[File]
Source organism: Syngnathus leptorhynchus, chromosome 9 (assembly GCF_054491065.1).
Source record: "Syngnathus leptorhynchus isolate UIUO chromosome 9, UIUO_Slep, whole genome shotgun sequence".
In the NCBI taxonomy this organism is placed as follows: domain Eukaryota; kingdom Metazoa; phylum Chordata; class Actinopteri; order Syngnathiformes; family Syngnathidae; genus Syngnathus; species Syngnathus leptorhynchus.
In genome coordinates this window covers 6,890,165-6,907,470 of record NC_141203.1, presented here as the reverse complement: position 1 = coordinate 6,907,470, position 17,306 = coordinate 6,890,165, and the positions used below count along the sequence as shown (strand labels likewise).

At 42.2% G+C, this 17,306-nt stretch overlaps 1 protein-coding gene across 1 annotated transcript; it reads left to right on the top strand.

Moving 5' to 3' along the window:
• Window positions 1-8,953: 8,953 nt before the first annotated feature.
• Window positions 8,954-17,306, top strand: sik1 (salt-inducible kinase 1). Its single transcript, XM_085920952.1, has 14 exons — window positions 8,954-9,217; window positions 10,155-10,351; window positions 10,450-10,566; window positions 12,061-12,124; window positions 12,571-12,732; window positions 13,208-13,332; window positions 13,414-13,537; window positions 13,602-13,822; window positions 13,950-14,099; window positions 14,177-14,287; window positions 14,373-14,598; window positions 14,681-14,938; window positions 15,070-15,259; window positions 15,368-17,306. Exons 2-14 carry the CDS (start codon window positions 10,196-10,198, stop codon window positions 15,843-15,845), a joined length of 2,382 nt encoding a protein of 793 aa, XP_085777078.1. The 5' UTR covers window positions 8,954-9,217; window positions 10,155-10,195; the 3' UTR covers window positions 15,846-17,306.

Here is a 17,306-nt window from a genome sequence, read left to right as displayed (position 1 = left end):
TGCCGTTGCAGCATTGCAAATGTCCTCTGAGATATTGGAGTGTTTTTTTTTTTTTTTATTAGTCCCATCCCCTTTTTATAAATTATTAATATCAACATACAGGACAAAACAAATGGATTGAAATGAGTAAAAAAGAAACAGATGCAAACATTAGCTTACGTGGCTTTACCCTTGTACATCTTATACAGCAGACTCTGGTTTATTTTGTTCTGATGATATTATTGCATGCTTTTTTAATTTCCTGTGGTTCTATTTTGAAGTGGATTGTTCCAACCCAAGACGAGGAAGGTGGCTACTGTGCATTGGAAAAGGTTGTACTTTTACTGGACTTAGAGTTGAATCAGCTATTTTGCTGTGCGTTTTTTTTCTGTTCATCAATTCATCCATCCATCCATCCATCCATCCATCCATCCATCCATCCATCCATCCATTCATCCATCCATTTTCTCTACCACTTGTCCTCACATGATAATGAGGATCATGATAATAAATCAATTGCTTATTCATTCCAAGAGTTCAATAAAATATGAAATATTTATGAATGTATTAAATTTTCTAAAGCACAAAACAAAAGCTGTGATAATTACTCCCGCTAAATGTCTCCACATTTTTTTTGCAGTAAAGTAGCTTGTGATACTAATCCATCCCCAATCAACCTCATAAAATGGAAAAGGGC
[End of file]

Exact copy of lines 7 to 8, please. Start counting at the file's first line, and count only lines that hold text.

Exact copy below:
• Window positions 1-8,953: 8,953 nt before the first annotated feature.
• Window positions 8,954-17,306, top strand: sik1 (salt-inducible kinase 1). Its single transcript, XM_085920952.1, has 14 exons — window positions 8,954-9,217; window positions 10,155-10,351; window positions 10,450-10,566; window positions 12,061-12,124; window positions 12,571-12,732; window positions 13,208-13,332; window positions 13,414-13,537; window positions 13,602-13,822; window positions 13,950-14,099; window positions 14,177-14,287; window positions 14,373-14,598; window positions 14,681-14,938; window positions 15,070-15,259; window positions 15,368-17,306. Exons 2-14 carry the CDS (start codon window positions 10,196-10,198, stop codon window positions 15,843-15,845), a joined length of 2,382 nt encoding a protein of 793 aa, XP_085777078.1. The 5' UTR covers window positions 8,954-9,217; window positions 10,155-10,195; the 3' UTR covers window positions 15,846-17,306.